Andrey Kashechkin (Astana) finished seventh and was followed by the trio of Alberto Contador (Discovery Channel), Denis Menchov (Rabobank) and Carlos Sastre (Team CSC). Contador tried to drop the Russian and Spaniard on a couple of occasions; he was able to finish slightly clear of the duo, with a four-second advantage, but 3'31" behind Rasmussen. The winner of Paris-Nice is now the highest placed of his Disco teammates in the GC at 3'10"; Levi Leipheimer had mechanical difficulties (3'53") and Yaroslav Popovych suffered in the heat (7'32").
"Linus was able to save the white jersey, and that is also a victory for us," noted T-Mobile General Manager Bob Stapleton. His team lost the yellow jersey and lost a contender for the overall in Aussie Michael Rogers, who crashed with 54 kilometres to go and was forced to abandon. "We enjoyed the ups and downs of the sport in a 12-hour period. Losing Rogers is a big blow."
"In the final kilometres it was very hard," Gerdemann added of his yellow Jersey defence. "We battled hard for the jersey. Having the yellow jersey was not a burden but a pleasure. It was priceless."
With two weeks still to race in the 2007 Tour De France, Sunday's second Alpine stage started right on time at 12:50, when 180 riders took the start outside of Le Grand-Bornand. There, yesterday's big stage winner Linus Gerdemann of T-Mobile was proudly wearing the maillot jaune, the 24 year old German ready for his first day in yellow.
It was a hot, sunny afternoon with a short, nervous and very difficult day in store for the Tour riders. Right from the start, stage 8 saw all-out action on the first climb, the fourth Category Col du Marais. It was a 3.8 kilometres ascent at an average grade of 4.1 percent, and on these slopes Amstel Gold winner Stefan Schumacher tore off on the attack.
The Gerolsteiner rider was joined by other opportunists like Stéphane Augé (Cofidis), Lilian Jégou (Française des Jeux), Marcel Sieberg (Milram) and Alexander Efimkin (Barloworld), who had a thirty second lead atop the first climb of the day, Col du Marais. Schumi took top points here.
Behind in the maillot jaune group there were many attempts to bridge across to the leaders on the narrow, twisting mountain roads. By the time Schumi took the second set of KOM points atop the steep third Category Côte du Bouchet-Mont-Charvin (22 km), there were now 16 riders away. They were US Champ George Hincapie (Discovery Channel), José Ivan Gutierrez (Caisse d’Epargne), Jens Voigt (CSC), Mario Aerts (Predictor Lotto), Jose Luis Arrieta and Stéphane Goubert (Ag2r Prévoyance), Gorka Verdugo (Euskaltel Euskadi), Marzio Bruseghin (Lampre Fondital), Stefan Schumacher and Bernhard Kohl (Gerolsteiner), Nicolas Vogondy (Agritubel ), Sandy Casar (Française des Jeux), Juan Manuel Garate (Quick Step Innergetic), Antonio Colom (Astana), Thomas Voeckler (Bouygues Telecom) and David Millar (Saunier Duval - Prodir).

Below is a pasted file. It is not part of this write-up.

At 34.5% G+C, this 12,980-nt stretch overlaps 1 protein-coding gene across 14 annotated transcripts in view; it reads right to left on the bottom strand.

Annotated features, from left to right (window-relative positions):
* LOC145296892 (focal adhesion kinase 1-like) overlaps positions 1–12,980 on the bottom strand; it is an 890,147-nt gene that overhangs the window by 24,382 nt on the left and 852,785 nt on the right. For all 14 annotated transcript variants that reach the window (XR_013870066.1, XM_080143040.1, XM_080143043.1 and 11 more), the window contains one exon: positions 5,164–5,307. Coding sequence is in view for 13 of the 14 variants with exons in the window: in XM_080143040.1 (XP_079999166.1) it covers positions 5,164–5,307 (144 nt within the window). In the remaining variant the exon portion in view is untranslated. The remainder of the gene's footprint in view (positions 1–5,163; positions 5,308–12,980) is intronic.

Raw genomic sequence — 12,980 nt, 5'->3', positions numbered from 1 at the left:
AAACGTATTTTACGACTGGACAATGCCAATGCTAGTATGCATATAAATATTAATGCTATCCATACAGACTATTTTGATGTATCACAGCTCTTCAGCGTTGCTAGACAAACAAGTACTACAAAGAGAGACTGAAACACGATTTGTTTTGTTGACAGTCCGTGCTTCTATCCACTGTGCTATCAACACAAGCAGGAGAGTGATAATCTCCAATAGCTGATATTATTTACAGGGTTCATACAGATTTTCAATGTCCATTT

The group had a twenty second lead on the peloton but Voeckler wasn’t satisfied, attacking on the descent and taking the sprint points at the base of the descent in Faverges after some 36 kilometres.
More riders had bridged across by Faverges , including Michael Rogers (T-Mobile), Jorge Azanza (Euskaltel Euskadi), Christophe Le Mevel (Crédit Agricole) and Frederik Willems (Liquigas). Bruseghin had dropped back to the Rabobank-led peloton, while young T-Mobile sprinter Mark Cavendish abandoned his first Tour De France.
There was some good news for the team, though; Rogers may be a Tour danger man and may have started the stage 14th on GC, but he managed to escape. The squad leading the teams classification also had the maillot jaune and seemed to have the right cards to play in the Tour's tactical game.
Next climb on the menu of Stage 8 was the second Category Col de Tamié, a 9.5-kilometre climb at a four percent grade with the summit after 46.5 kilometres. Here Voeckler took the points ahead of the still hard working Schumi, who was doing a fantastic job to set up his Gerolsteiner teammate Kohl.
Rabobank was still riding hard on the front of the group maillot jaune, 1'50 back, and were looking to set-up their super climber Michael Rasmussen for an attack on the hardest ascension of the day, the six percent Cormet de Roselend.
The feed zone in Beaufort came at the base of the first category climb, 88 kilometres from the finish, and here the large front group began the 19.9-kilometre ascent with the same 1'50 margin. The unlucky Millar had a flat and lost contact with the group. Then, as the group maillot jaune began the ascent, Rasmussen made his move and only Mercado, Arroyo and Paulinho could follow.
The front trio of Kohl, Colom and LeMevel had been absorbed by the Rogers / Rasmussen group atop the summit of Cormet de Roselend, 65 kilometres from the finish. By this point the group maillot jaune had slowed considerably as T-Mobile and Rabobank had shut off the tempo. Their gap to the front of the race was almost six minutes and Rogers had now become maillot jaune virtuel.